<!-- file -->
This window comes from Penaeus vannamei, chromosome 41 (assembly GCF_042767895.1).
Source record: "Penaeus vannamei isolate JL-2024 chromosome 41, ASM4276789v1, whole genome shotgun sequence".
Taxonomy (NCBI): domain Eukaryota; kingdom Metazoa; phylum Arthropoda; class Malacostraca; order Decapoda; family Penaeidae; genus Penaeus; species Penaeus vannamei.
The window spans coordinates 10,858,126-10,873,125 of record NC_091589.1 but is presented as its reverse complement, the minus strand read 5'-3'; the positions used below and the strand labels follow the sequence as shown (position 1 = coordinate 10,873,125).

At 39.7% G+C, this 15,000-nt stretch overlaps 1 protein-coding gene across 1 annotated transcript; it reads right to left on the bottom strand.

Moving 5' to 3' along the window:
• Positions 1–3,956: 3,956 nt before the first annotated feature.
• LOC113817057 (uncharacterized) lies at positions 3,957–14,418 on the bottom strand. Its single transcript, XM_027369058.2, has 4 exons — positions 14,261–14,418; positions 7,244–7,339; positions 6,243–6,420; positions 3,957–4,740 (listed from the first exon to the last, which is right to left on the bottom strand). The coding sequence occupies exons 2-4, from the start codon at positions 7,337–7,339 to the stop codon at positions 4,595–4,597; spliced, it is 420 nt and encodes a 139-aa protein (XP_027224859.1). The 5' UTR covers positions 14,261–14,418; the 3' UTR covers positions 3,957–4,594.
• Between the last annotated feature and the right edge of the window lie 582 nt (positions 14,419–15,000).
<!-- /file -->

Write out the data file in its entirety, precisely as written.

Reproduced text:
This window comes from Penaeus vannamei, chromosome 41 (assembly GCF_042767895.1).
Source record: "Penaeus vannamei isolate JL-2024 chromosome 41, ASM4276789v1, whole genome shotgun sequence".
Taxonomy (NCBI): domain Eukaryota; kingdom Metazoa; phylum Arthropoda; class Malacostraca; order Decapoda; family Penaeidae; genus Penaeus; species Penaeus vannamei.
The window spans coordinates 10,858,126-10,873,125 of record NC_091589.1 but is presented as its reverse complement, the minus strand read 5'-3'; the positions used below and the strand labels follow the sequence as shown (position 1 = coordinate 10,873,125).

At 39.7% G+C, this 15,000-nt stretch overlaps 1 protein-coding gene across 1 annotated transcript; it reads right to left on the bottom strand.

Moving 5' to 3' along the window:
• Positions 1–3,956: 3,956 nt before the first annotated feature.
• LOC113817057 (uncharacterized) lies at positions 3,957–14,418 on the bottom strand. Its single transcript, XM_027369058.2, has 4 exons — positions 14,261–14,418; positions 7,244–7,339; positions 6,243–6,420; positions 3,957–4,740 (listed from the first exon to the last, which is right to left on the bottom strand). The coding sequence occupies exons 2-4, from the start codon at positions 7,337–7,339 to the stop codon at positions 4,595–4,597; spliced, it is 420 nt and encodes a 139-aa protein (XP_027224859.1). The 5' UTR covers positions 14,261–14,418; the 3' UTR covers positions 3,957–4,594.
• Between the last annotated feature and the right edge of the window lie 582 nt (positions 14,419–15,000).